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Safer Births, Stavanger University Hospital


From Africa to Norway, we’ve learned that solutions developed for low-income countries are equally valuable for high-income countries. Stavanger University Hospital implemented the Safer Births Bundle together with low-dose high-frequency training.







The team collects objective birth data to determine the effects of different interventions on the quality of care and outcomes. 


To gain knowledge that can help reduce the unacceptably high burden of neonatal morbidity and mortality caused by birth asphyxia and prematurity globally.

Key achievements

  • Gained new knowledge on resuscitation of near-term and term newborns by collecting objective resuscitation data; heart rate signals immediately after birth and throughout resuscitation, ventilation data and video recordings.
  • Defined optimal low-dose high-frequency newborn resuscitation training.
  • Demonstrated impact of immediate Kangaroo Mother Care (iKMC) to reduce mortality in low- and middle resource settings and reduce morbidity in high-resource settings.

What we learned

We’ve run several parallel research projects together with Safer Births.

NeoBeat, a dry-electrode ECG device, was used on approximately 8000 newborns for two years. This provided valuable information on newborn heart rate immediately after birth and during resuscitation. In newborns requiring resuscitation, NeoBeat was shown to be faster to place, show heart rate more rapidly, and provide accurate feedback on heart rate for a larger proportion of time during ongoing resuscitation compared to the standard 3-lead ECG and pulse oximetry devices.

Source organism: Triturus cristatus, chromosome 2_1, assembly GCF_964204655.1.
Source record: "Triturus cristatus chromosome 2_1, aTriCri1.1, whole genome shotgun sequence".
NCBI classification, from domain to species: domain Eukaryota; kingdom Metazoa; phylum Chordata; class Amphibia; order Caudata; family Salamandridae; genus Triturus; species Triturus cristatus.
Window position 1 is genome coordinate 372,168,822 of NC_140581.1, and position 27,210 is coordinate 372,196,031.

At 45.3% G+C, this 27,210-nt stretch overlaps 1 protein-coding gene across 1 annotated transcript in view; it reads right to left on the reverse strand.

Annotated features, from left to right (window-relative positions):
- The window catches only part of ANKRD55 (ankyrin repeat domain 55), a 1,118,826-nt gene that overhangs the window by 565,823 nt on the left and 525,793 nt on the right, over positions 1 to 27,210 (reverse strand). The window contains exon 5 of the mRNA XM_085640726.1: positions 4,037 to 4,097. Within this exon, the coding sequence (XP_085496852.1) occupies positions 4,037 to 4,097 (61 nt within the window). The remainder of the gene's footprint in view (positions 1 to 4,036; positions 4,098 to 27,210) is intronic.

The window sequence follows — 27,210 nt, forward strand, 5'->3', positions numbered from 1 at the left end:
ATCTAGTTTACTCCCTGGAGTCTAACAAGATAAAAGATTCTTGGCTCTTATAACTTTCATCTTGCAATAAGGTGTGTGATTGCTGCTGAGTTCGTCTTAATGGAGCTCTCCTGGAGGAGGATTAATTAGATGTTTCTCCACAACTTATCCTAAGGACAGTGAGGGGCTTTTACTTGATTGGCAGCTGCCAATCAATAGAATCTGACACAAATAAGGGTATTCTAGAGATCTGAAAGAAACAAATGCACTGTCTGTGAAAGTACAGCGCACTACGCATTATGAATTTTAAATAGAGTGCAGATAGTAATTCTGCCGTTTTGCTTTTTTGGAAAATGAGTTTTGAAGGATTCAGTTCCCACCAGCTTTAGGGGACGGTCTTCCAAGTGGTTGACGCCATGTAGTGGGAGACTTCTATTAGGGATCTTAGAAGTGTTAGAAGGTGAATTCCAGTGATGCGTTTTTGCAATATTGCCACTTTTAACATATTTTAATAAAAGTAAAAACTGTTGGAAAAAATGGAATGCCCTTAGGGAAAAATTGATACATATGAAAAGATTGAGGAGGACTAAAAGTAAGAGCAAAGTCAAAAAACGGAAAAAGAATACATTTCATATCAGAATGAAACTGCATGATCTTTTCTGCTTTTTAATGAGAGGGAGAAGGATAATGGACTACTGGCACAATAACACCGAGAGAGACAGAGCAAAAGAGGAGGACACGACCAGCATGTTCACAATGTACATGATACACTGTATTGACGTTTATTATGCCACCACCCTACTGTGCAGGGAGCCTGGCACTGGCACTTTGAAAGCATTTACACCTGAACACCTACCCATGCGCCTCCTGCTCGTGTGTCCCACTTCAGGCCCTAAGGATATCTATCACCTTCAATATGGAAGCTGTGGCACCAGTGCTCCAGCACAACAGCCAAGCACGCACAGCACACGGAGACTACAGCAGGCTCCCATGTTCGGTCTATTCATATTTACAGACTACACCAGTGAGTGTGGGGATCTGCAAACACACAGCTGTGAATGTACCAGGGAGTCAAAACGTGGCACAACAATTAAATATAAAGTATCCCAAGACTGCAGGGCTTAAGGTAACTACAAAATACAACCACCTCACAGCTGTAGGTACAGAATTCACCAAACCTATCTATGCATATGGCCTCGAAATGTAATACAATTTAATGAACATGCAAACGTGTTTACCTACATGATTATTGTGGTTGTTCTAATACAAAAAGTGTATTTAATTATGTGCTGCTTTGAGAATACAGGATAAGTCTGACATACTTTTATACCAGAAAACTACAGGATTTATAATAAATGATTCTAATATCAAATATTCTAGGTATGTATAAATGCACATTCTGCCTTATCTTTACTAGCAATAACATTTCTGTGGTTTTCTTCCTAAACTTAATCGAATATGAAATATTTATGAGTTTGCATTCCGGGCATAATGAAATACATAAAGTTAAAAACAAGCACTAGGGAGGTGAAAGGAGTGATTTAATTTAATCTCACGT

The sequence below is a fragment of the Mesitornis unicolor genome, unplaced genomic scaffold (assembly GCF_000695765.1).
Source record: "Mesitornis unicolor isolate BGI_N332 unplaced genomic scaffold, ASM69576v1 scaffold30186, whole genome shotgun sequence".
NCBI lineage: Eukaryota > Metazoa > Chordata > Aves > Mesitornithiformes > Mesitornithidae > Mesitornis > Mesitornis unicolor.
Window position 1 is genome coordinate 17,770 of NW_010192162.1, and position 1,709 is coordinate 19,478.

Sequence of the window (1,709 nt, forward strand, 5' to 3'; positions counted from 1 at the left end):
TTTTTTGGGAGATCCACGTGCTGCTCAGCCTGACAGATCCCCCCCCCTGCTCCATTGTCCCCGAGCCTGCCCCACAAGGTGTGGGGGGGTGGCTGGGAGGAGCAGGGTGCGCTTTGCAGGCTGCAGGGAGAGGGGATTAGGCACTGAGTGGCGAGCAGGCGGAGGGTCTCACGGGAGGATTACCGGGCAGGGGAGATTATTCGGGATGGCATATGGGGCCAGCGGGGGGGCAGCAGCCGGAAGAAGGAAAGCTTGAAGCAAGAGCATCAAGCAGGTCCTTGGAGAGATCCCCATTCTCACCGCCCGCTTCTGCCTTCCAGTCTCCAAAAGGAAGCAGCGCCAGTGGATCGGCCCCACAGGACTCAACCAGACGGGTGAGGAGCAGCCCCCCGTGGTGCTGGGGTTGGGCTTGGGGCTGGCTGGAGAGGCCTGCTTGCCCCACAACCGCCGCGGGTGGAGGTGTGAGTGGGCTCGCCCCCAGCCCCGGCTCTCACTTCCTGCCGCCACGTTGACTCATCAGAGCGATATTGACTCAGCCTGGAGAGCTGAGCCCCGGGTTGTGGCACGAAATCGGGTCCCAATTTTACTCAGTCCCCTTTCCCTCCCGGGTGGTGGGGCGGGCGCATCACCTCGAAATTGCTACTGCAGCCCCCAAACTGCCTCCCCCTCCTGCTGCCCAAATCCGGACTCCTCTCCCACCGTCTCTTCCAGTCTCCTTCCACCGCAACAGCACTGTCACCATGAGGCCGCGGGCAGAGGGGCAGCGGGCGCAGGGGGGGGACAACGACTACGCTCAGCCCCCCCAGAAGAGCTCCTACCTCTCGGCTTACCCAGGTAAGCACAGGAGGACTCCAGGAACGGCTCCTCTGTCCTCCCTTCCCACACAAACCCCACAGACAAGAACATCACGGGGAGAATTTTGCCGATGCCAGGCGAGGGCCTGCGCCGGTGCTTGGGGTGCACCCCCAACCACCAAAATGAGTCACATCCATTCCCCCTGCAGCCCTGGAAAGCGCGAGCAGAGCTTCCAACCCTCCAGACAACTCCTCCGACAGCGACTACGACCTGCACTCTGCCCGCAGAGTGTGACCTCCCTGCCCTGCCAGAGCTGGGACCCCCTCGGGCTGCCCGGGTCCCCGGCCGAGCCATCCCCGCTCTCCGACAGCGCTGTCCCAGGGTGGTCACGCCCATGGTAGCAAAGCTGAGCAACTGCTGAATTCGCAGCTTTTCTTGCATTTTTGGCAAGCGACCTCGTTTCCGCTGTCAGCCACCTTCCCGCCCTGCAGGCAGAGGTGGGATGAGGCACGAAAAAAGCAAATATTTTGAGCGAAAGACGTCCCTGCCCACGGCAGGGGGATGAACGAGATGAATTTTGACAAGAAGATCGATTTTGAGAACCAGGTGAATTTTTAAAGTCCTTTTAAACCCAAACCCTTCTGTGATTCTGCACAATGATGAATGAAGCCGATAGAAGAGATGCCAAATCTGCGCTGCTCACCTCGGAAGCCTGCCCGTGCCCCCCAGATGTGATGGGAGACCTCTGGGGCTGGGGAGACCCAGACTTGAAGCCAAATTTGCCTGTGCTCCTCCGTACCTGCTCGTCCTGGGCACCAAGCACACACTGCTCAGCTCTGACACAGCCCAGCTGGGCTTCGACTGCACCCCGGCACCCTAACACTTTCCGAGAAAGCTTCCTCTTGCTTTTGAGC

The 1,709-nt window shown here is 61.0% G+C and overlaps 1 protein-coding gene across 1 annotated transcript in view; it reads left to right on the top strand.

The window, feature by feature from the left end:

Refresher training is key

In a randomized control trial of low-dose high-frequency in-situ simulation training, simulation improved competence significantly for all participants, and inexperienced workers performed as well as experienced workers in the end. No training as compared to monthly training (at minimum) was identified as a clear benefit to regular training. The novel NeoNatalie simulator was used in low-dose high-frequency training studies and showed consistency when compared to ventilations from real-life newborns being resuscitated after birth.

A need for increased visibility

Studies of tidal volumes delivered during newborn resuscitation with t-piece resuscitator found a substantial variation in tidal volumes despite a relatively stable inflating pressure. Delivered tidal volumes were at the lower recommended range. The study highlights the need for monitors that can display delivered volumes.

25% reduction in premature mortality

In the Immediate Kangaroo Mother Care (iKMC) trial conducted in low-and middle resource settings, immediate and continuous KMC for premature infants resulted in a 25% reduction in neonatal mortality. Results from the Scandinavian immediate KMC study on physiological stability after birth are submitted.

Using AI to learn from real births

In collaboration with partners, we are developing Newborn Timelines using artificial intelligence (AI) for activity and event recognition in thermal and optic video from the time of birth and during newborn resuscitation. Newborn Timelines will allow for systematic data-driven debriefing and targeted simulation training after resuscitations.

“As healthcare providers involved in newborn resuscitation, we should always be aware that our performance may have ultimate consequences for the newborn. There is no substitute for preparation and dedicated training.”

– Prof. Siren Rettedal, Stavanger University Hospital, Stavanger, Norway

The Team   

Prof. Siren Rettedal, Prof. Hege Ersdal, Dr. Joanna Haynes, Dr. Peder Bjorland, Dr. Hanne Pike, Dr. Jørgen Linde, Dr. Amalie Kibsgaard, Dr. Karoline Lode, Stud. Med. Mia Elida Ersdal, Research Assistant Sissel Boren, Research Assistant Elise Lerand, Data analyst Cecilie Grøtteland, Statistician Jan Terje Kvaløy, Statistician Anastasia Anastasia Ushakova


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